Lecture and Demonstration Yogic Internal Relaxation Power, by Simon Borg-Olivier at the Art Gallery of NSW, Sydney, January 2010
This is a video lecture on the essence of yoga and its related anatomy and physiology of yoga, a demonstration of some advanced yoga and a short beginner level class i gave to about 800 people at Art Gallery of NSW, Sydney at the start of 2010. Thanks to Sheona White for organising this and Ross Glendenning and Verity Gill for there assistance in demonstration.
Simon Borg-Olivier demonstrating ha-mula bandha with tha-uddiyana bandha, defining the abdominal external oblique muscles
Simon Borg-Olivier demonstrating tha-mula bandha with tha-uddiyana bandha, defining the rectus abdominis muscles
In addition to the physical yoga demonstration and the lecture I demonstrate here strength using internal relaxation power from diaphram, a relaxed abdomen and a relaxed neck. I also demontrate breath-control that can slow the heart rate from 88 to 33 beats per minutes in about 45 seconds. Thank you to 3 of my main teachers who taught me the essence of this work. Prof Bhim Dev, Natanaga Zhander (Shandor Remete) and Zhen Hua Yang. These are three men who i consider to be modern super yogis who seem to actually demonstrate what appear to be the Siddhi (super) powers of yoga.
In this lecture I begin by saying what my current teacher Master Zhen Hua Yang says are the three things you need to do achieve yoga. These are:
1. Unblock block the blockages of the movement of energy (prana/chi) through the channels in the body.
2. Make the energy move.
3. Just sit back and enjoy and the natural state of paradise that is within us.
One of the main things that block energy inside the body is excess tension. This is especially so in any of the 12 very special muscles (or muscle groups) that have dual control in the body, i.e. they can be controlled by the conscious mind and the unconscious mind independently. One of these, perhaps the most important because everyone can access it, is the diaphragm. It is really important that during your yoga practice and especially in your daily life that your diaphragm is not inhibited by inappropriate abdominal muscle tension, and it is also important to know how to breathe correctly in your yoga practice.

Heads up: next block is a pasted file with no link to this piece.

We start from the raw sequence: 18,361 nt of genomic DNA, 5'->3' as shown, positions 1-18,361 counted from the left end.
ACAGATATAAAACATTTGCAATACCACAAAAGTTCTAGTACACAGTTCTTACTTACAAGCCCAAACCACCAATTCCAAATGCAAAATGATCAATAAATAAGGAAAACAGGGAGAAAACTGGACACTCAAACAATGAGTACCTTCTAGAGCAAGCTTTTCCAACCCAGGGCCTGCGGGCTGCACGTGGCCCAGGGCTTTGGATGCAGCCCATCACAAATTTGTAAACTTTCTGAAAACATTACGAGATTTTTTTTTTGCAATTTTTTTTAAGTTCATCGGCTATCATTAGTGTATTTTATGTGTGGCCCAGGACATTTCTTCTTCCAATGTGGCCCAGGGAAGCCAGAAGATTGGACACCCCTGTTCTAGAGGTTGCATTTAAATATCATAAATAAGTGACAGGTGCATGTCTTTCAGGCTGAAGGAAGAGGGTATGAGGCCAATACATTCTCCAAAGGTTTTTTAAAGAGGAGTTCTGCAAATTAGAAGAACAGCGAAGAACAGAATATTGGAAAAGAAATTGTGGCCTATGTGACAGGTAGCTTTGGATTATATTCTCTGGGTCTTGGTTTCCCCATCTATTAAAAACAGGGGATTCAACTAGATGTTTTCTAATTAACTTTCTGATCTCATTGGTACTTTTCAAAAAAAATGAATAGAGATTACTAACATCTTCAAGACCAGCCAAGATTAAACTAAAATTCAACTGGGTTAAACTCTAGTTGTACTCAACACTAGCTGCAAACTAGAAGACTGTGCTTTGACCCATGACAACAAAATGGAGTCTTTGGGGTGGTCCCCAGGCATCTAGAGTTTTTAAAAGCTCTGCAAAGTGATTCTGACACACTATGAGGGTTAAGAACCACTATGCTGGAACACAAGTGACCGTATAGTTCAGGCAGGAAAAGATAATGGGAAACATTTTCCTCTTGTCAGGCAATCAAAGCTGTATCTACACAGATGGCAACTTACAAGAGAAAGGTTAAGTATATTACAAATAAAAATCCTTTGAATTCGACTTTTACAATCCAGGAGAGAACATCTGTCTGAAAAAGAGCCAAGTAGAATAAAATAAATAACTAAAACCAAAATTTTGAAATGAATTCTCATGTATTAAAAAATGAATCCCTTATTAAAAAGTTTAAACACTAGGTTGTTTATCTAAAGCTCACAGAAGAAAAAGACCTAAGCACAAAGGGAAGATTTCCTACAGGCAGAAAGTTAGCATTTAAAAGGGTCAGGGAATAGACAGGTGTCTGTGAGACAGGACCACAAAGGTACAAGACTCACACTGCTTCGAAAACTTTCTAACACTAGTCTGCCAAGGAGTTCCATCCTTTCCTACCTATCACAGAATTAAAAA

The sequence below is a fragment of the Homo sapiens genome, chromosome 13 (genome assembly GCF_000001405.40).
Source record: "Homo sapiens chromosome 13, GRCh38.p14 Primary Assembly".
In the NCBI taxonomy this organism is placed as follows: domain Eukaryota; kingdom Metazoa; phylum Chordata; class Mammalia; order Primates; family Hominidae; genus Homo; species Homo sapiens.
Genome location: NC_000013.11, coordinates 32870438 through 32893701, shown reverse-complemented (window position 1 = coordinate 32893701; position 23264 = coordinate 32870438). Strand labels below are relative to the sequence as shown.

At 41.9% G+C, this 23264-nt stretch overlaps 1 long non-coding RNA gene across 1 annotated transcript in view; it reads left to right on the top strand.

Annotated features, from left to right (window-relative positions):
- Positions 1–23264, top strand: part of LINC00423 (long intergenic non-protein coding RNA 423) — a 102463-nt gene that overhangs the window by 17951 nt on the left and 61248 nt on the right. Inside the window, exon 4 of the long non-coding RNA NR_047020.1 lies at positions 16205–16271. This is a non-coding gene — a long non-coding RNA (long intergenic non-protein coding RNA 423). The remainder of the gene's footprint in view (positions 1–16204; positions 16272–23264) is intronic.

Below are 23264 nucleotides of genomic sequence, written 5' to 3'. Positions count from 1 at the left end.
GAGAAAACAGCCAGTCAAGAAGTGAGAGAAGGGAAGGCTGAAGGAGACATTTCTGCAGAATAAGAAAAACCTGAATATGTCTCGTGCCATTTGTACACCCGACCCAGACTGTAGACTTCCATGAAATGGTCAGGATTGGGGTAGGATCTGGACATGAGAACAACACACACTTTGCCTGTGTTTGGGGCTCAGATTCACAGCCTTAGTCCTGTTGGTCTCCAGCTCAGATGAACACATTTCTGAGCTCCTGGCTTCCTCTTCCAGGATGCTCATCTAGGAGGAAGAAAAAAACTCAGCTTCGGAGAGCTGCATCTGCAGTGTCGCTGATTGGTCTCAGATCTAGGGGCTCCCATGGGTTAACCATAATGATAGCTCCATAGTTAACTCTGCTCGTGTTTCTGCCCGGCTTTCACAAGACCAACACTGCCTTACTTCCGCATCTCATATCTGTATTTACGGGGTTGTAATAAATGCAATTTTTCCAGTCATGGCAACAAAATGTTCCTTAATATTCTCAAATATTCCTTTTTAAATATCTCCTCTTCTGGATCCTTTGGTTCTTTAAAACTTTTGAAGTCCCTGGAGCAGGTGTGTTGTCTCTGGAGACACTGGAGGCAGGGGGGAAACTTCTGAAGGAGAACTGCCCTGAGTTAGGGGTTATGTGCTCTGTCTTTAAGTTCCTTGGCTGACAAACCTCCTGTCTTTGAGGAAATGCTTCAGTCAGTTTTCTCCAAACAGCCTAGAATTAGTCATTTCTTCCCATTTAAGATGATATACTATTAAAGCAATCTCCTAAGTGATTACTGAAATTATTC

In this video I demonstrate breath-control (pranayama) techniques that I was lucky enough to learn from the brilliant teacher who i spent the longest time learning from, Natanaga Zhander (Shandor Remete), to control my internal organs as well as the rate of my heart beat.
In this video lecture I also demonstrate a simple version of what was initially taught me by one of my earliest, most incredible, but yet humble teachers, Professor Bhim Dev about 30 years ago. I used to occasionally help Professor Bhim Dev on stage to set up to demonstrate lying on a heavy bed of nails, me and one other person lifting a 60 kg block of concrete on his bare abdomen, and then finding a member of the audience who would use a sledge hammer to crack the concrete bock while it lay on his chest and while he would lay on the thick bed of nails!
Also, in this lecture video I demonstrate pushing my throat against 2 fingers of pressure. The ability to do this is something that is a necessary prerequisite to being able to do a physiologically sound headstand, i.e to be completely relaxed with all the weight on the head (this is not something that is generally safe for most people as most people are better off taking much more weight on the arms in headstand). Both Professor Bhim Dev and Master Zhen Hua Yang have demonstrated to me the ability to bend iron bars with their throats, So what I show here is quite mild in comparison, but because I can now (after decades of practice) start to get a hint that some things that I once thought were siddhi or super powers are actually achievable, and quite scientifically legitimate with correct practice, now I am beginning to believe that the idea of achieving what would seem like siddhi or super powers to an untrained person are simply things that the human body is actually capable of with good practice.